PubMed | Mt Sinai West Hospital and Cancer Research Foundation of New York
Type: Journal Article | Journal: Journal of investigative medicine high impact case reports | Year: 2016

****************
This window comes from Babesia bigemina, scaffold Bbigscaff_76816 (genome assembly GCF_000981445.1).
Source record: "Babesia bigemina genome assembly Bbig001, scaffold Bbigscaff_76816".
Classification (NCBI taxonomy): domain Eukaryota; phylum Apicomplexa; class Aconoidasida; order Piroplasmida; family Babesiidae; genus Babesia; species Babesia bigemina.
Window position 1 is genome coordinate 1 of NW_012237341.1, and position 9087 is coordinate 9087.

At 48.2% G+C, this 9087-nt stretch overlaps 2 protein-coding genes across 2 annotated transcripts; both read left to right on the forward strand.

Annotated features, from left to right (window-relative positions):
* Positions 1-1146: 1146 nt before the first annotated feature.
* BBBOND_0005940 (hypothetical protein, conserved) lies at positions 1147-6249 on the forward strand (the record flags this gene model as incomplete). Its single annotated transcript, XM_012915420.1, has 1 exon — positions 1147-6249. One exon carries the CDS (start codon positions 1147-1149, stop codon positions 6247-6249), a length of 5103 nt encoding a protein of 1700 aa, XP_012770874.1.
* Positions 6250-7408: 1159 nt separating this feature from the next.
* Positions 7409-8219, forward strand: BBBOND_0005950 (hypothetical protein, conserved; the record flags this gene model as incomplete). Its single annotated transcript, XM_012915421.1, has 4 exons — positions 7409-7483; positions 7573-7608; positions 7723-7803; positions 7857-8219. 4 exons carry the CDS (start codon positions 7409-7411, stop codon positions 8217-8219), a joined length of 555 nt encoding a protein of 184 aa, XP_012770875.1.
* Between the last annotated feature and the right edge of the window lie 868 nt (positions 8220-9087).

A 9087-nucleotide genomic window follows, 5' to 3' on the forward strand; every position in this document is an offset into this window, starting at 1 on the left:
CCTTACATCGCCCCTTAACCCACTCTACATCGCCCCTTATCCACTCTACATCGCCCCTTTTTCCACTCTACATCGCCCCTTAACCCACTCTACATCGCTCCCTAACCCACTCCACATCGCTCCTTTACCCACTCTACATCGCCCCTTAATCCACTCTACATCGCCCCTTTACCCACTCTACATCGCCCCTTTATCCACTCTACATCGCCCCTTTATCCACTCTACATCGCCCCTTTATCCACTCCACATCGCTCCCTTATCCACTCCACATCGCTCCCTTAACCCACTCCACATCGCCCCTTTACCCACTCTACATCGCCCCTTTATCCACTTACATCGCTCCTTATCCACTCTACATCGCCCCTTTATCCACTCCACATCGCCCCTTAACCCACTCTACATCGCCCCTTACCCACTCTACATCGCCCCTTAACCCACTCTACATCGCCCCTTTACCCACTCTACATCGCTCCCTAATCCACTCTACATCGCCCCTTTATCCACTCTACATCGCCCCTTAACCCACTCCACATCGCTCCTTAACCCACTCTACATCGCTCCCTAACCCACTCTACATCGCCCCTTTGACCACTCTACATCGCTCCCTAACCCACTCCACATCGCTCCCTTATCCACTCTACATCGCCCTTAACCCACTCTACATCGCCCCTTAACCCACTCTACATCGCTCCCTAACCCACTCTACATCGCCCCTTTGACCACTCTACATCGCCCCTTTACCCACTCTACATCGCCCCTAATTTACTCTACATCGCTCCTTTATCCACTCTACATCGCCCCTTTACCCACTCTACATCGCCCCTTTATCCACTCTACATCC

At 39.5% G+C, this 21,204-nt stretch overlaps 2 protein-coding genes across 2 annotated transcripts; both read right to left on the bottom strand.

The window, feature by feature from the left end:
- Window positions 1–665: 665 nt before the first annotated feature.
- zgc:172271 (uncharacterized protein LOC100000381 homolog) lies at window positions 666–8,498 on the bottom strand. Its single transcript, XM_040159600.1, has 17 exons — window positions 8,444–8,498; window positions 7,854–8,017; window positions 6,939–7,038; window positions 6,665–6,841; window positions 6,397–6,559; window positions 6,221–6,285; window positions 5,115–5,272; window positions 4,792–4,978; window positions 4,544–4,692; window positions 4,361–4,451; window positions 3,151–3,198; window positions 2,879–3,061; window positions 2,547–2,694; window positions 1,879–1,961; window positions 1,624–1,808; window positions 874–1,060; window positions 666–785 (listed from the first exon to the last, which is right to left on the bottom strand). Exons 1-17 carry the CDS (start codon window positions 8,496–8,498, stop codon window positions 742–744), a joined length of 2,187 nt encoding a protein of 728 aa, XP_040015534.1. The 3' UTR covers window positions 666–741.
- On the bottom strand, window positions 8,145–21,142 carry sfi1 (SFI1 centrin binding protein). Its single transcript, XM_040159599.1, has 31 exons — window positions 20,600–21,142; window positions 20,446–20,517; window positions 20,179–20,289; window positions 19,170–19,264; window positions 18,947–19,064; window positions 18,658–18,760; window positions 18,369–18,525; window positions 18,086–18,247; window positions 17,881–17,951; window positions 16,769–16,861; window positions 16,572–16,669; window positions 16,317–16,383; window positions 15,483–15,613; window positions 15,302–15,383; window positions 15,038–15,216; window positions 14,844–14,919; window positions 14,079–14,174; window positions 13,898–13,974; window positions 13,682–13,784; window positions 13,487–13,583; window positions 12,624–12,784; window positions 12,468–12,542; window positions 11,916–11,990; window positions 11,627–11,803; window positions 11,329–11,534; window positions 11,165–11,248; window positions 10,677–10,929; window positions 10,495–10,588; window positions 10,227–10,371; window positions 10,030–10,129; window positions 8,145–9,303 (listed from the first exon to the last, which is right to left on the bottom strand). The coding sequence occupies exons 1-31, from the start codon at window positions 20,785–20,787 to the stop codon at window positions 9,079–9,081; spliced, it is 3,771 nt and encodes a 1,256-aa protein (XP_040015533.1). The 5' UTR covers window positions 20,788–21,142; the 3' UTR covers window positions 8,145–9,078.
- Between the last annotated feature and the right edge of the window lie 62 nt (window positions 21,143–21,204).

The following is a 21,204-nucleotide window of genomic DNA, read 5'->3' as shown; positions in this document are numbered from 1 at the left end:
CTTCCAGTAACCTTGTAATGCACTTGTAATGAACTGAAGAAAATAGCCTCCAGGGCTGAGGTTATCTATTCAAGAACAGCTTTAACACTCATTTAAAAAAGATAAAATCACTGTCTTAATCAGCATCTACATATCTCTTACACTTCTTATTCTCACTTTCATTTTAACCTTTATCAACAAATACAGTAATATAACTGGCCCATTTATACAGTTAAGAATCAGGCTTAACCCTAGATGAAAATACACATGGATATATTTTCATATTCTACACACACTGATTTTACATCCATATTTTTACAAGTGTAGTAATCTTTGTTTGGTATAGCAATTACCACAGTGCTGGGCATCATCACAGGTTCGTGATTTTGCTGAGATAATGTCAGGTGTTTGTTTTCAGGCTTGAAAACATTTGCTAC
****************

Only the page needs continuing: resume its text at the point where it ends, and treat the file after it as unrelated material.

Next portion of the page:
A 61-year-old woman with metastatic renal cell carcinoma underwent systemic treatment with high-dose interleukin-2 (IL-2). Anemia requiring transfusion of 1 unit of packed red blood cells (PRBCs) was required during the second week of IL-2 therapy. One month following completion of high-dose IL-2 treatment, she was hospitalized for severe, symptomatic anemia and received 5 units of PRBCs. She was referred back for evaluation. A complete hematologic evaluation was performed including antiviral serology, evaluation for hemolysis, complete iron studies, and finally bone marrow aspiration and biopsy. The diagnosis was pure red cell aplasia, and no inciting viral cause could be ascertained. She required PRBCs for 5 months following IL-2 therapy. It was concluded that IL-2 was the cause of her red cell aplasia. This subsequently resolved spontaneously, and she had normal hemoglobin and hematocrit, respectively, 1 and 2 years after treatment.